CED

January 2015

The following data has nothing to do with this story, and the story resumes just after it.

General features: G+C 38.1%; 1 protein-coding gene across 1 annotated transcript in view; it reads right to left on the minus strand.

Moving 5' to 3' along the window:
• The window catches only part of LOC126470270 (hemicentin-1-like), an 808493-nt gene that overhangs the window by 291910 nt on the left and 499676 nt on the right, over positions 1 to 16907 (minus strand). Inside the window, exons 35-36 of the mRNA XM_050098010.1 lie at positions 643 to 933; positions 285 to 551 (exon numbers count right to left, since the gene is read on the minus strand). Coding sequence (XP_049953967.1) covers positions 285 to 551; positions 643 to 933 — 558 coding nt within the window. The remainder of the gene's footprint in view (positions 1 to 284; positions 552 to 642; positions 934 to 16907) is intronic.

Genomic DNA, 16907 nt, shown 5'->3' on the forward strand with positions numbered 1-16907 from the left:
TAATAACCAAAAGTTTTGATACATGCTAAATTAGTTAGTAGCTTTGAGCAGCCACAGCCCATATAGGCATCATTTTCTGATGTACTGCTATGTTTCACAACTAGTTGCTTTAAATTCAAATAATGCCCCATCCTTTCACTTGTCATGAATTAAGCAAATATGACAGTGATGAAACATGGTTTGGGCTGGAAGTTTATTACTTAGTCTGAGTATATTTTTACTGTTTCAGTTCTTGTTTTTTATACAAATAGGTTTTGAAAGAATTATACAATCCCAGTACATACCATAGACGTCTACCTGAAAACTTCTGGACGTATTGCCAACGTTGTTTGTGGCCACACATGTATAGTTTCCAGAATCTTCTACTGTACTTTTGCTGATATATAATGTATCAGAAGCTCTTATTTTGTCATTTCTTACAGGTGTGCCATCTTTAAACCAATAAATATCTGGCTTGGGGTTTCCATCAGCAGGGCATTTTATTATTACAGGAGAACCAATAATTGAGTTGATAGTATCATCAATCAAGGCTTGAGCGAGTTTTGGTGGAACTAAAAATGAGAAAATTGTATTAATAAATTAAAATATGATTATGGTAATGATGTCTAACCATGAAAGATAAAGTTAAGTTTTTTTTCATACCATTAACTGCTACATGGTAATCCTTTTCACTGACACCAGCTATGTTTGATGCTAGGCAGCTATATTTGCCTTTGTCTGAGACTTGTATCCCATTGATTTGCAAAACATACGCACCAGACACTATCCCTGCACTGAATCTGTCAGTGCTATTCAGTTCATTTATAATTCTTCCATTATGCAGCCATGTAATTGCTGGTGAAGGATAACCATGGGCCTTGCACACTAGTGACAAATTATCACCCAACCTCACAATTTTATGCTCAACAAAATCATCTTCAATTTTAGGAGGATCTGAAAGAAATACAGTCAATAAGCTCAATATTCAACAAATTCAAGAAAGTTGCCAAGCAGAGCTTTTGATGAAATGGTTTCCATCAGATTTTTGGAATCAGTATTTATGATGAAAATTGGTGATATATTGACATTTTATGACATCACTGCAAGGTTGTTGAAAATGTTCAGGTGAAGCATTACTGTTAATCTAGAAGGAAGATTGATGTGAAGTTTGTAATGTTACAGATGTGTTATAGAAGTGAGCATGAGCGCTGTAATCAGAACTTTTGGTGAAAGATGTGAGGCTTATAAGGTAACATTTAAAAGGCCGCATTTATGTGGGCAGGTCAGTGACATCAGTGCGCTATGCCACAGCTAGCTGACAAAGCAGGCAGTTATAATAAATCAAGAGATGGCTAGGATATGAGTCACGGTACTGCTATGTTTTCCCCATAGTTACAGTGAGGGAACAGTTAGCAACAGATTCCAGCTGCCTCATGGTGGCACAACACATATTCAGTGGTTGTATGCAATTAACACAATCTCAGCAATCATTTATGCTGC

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>> MARKET CHECK GILES LAMBERTSON T he economic collapse that the U.S. experienced in 2008 struck Orlando one year earlier. While equipment dealers and contractors in metro Orlando feel much better today than they did seven years ago, under- lying nervousness remains. "I don't want to look a gi horse in the mouth, but I still think the economy is pretty precarious," said Steve Porteus, north Florida regional manager of Flagler Construction Equipment. "We are pretty optimistic. We have a very strong market – but we don't know what's driving it." Porteus says he is not alone in distrusting the recovering economy. "I deal with a lot of contractors who are very successful and I put a lot of stock in their opinions. ey are not buying into it. ey are very, very cautious on the sustainability of what is happening right now." e view ahead varies from conversa- tion to conversation, according to Chris Wood, general manager of Orlando's Nortrax John Deere Construction dealership. "It all depends on who you talk to," he said. "Some are very optimistic that it will continue. Others are concerned about another bubble. I'm cautiously optimistic." New Housing Concerns Yet in the second quarter of 2014, the MetroStudy research group character- ized home construction in Orlando's four-county metro area as flat. In a presentation to Orlando developers, the researchers also acknowledged that home inventory was a little high, but said the level was not "worrisome." Forgive Sunshine State businesspeople for worrying a little anyway. "Housing drove the Orlando construction market until the collapse in 2007," Porteus said. "We overbuilt the heck out of it. Today, there still seems to be an awfully large existing stock of houses, plus foreclosures and that kind of stuff, yet developers are breaking ground for new homes! It's a little bit of a dichotomy: On the one side is the housing debacle and on the other side it is full steam ahead." Orlando does not perfectly reflect Florida's demographic and economic make-up. e central Florida city is considered the "eme Park Capital of the World," with attractions rang- ing from Disney World and Universal Orlando (69,000 and 17,300 employees, respectively) to SeaWorld and LEGO- LAND. Consequently, many jobs in Orlando are in the tourism service sector, which is not a notably high- paying industry. According to the U.S. Census Bureau, the median income in Orlando is several thousand dollars less than the median for the state, with Orlando having a higher proportion of residents below the official poverty level. Just 40 percent of Orlando residents own homes versus 68 percent state- wide. is may explain why housing starts in Florida jumped beginning in 2013 – yet remained flat in Orlando as of mid-2014. Still, flat was an improve- ment over the downward trajectory of recent years. In fact, some say the severe decline in construction activity and equipment sales in Orlando in 2007 was partly because times were so good leading up to it. Wood at Nortrax has been working in central Florida for 19 years and says 2004-06 were the best years he's ever seen. In contrast, the post-2006 years were the toughest. "We experienced a housing bubble like a lot of places did. It was like a train that was hard to stop, but it did stop. Almost overnight. It was very difficult." Boom to Bust to Boom When the collapse came, McKin- non Equipment had a long way to fall. e Tampa-based JCB dealer reached bottom in 2009, says Senior Vice President Alex McKinnon, when the dealership sold 339 machines. By Recovery's Got Legs In Orlando, Some Shaky Knees, Too CED takes the pulse of equipment business conditions in the host city of AED's 2015 Summit. Major seven-year DOT project begins this year, overshadows housing doubts. 38 | www.cedmag.com | Construction Equipment Distribution | January 2015 Florida and the Southeast in general continue to experience incredible migration, which probably will continue. Photo courtesy of Linder Machinery

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